- Do strategic planning for data gathering and measurement that support Ebusiness initiatives and proactively identify needs for measuring user experiences.
- Clearly communicate the business and customer experience opportunities, and deliver measurable recommendations that increase value to the business and the customer.
- Lead the design of new and evolving UX and Voice of the Customer (VOC) dashboards.
- Draft UX documentation such as wireframes, flowcharts, and taxonomies when useful as a way of supporting recommendations.
Today, I report to our Digital Analytics Director, who was formerly known as our Web Analytics Director and changed the team’s name to communicate that it encompasses both quantitative and qualitative customer behavior research and analysis. My key clients are the Site Managers, each of whom owns of a particular ecommerce Web site and is responsible for its development roadmap, site revenue, and key performance indicators (KPIs). All of these teams reside in Ebusiness.
Getting Started with UX Analytics
Here are some immediate steps you can take to get started down this UX analytics path. I suggest that you approach UX analytics by taking these steps in the order I’ve listed them:
- Build a trusted partnership with someone on your company’s Web Analytics team who would be willing to meet with you for an hour on occasion, to pull some reports and explain them to you.
- Find out which Web analytics tools your company uses, do a little research on them to understand their utility, and start becoming familiar with their use.
- Take an Excel class or some tutorials to become comfortable with the mechanics of manipulating data—like calculating averages, sums, and divisions of data. (You don’t need to worry about formulas and pivot tables right now. Macros are not something I work with.)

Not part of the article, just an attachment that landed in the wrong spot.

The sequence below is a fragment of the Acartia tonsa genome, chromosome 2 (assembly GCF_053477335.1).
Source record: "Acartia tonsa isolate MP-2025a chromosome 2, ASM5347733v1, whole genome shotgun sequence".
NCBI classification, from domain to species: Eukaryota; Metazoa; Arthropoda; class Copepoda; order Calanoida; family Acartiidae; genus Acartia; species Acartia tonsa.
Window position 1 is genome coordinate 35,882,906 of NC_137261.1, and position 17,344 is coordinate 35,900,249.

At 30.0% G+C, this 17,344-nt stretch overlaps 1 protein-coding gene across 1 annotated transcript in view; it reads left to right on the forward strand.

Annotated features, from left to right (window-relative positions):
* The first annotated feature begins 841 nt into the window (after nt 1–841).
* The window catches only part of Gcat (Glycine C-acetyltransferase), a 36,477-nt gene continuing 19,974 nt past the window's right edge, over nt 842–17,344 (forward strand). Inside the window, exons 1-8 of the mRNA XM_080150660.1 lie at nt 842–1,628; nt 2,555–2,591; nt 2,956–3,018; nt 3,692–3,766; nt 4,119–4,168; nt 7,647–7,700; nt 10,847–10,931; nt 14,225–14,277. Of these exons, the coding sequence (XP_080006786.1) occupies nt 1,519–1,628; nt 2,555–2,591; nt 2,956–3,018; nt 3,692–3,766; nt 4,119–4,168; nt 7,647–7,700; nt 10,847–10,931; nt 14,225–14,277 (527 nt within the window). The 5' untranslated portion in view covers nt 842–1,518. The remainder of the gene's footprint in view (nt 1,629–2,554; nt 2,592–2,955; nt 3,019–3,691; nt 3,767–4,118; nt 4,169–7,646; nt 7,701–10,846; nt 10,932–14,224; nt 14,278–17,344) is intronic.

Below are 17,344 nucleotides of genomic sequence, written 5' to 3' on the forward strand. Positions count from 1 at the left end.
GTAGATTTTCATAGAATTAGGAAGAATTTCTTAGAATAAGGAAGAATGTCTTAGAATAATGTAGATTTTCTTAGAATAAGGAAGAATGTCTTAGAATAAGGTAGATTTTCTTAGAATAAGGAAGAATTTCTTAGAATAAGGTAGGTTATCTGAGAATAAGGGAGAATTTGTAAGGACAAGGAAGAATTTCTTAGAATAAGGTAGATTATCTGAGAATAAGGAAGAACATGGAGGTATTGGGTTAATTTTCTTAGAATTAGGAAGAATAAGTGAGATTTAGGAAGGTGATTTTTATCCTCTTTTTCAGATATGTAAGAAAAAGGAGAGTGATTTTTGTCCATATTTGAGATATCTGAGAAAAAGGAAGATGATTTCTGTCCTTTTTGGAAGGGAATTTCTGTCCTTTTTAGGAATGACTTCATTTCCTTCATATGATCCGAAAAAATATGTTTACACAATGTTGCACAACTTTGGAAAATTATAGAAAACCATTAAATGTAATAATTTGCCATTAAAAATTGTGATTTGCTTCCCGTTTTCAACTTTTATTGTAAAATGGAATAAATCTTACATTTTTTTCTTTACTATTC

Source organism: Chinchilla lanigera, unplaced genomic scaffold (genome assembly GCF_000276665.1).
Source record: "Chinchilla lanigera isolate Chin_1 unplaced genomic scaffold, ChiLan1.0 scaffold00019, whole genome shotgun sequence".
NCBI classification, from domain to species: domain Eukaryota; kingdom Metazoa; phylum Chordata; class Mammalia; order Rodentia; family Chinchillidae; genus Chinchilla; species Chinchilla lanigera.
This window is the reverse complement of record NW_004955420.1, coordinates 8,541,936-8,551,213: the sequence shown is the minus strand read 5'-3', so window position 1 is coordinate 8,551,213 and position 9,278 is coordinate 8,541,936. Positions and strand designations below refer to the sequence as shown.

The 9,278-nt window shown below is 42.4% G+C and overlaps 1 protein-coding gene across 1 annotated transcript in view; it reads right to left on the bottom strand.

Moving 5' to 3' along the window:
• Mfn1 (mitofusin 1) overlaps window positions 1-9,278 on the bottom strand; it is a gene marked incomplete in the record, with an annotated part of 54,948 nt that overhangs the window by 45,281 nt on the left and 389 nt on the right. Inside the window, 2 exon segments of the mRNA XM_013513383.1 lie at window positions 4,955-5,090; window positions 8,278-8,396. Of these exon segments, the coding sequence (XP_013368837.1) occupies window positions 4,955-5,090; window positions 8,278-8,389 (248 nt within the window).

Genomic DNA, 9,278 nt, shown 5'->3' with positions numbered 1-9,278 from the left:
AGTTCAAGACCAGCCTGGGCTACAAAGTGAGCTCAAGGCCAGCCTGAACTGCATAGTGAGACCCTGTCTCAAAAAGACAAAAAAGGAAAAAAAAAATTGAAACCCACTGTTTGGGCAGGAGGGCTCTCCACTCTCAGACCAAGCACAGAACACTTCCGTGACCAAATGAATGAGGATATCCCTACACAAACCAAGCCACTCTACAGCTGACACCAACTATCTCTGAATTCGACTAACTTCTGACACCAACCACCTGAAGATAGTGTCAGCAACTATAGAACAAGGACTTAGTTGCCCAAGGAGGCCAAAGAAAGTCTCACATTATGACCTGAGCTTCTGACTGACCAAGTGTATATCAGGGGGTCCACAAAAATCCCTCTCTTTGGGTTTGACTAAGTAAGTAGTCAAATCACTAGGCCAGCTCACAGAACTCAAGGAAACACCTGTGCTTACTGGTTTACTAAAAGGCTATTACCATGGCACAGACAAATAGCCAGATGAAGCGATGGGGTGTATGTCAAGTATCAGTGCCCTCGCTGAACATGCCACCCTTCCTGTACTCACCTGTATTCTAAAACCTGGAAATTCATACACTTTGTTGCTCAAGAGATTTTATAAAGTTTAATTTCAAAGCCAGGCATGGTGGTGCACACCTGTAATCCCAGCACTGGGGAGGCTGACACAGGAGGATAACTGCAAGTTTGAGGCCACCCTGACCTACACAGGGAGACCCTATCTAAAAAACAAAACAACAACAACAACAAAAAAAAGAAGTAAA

- Build a strong partnership with your User Acceptance Testing (UAT) analysts who are responsible for the Web sites of interest. They have direct insights into bugs and system issues that you should become intimately aware of. Sometimes recommendations may include fixing a bug that has been sitting at the bottom of a queue for a while.
- Reach out to your VOC/customer satisfaction survey analysts to get on their distribution list, including getting open-ended responses from customers.
- Reach out to your call center team to get on their distribution list for reports indicating Web site problems, including getting customers’ open-ended responses from call center representatives.
- Steep yourself in these open-ended responses. I suggest spending no more than 30 minutes at a sitting. The goal is not to read all of those responses, but to make a practice of rapidly auditing them to build your tacit knowledge of your customers’ needs and experiences. Ultimately, doing this could build your position as one of the authorities on your company’s customer needs.
- Consider other sources of data that could reveal user insights and meet the analysts or get on their distribution lists, if they have any. Other sources could be optimization testing or social media analysis.
- Brush up on various methods of online qualitative user research and the remote tools the entire UX community is discussing today, including heatmaps, eyetracking, clicktracking, unmoderated usability testing, and remote usability testing. For a fairly complete list of tools, check out the article “24 Usability Testing Tools,” by W. Craig Tomlin.
I’ve experienced the power of advancing UX findings and recommendations by tying them to business impact. So can you. Just building a trusted partnership with someone on your Web Analytics team may be empowering in itself and open some new doors, spurring thought and innovative ideas for change.
In Part II in this series, I’ll tell you how to get started with business impact analysis by creating a business process funnel.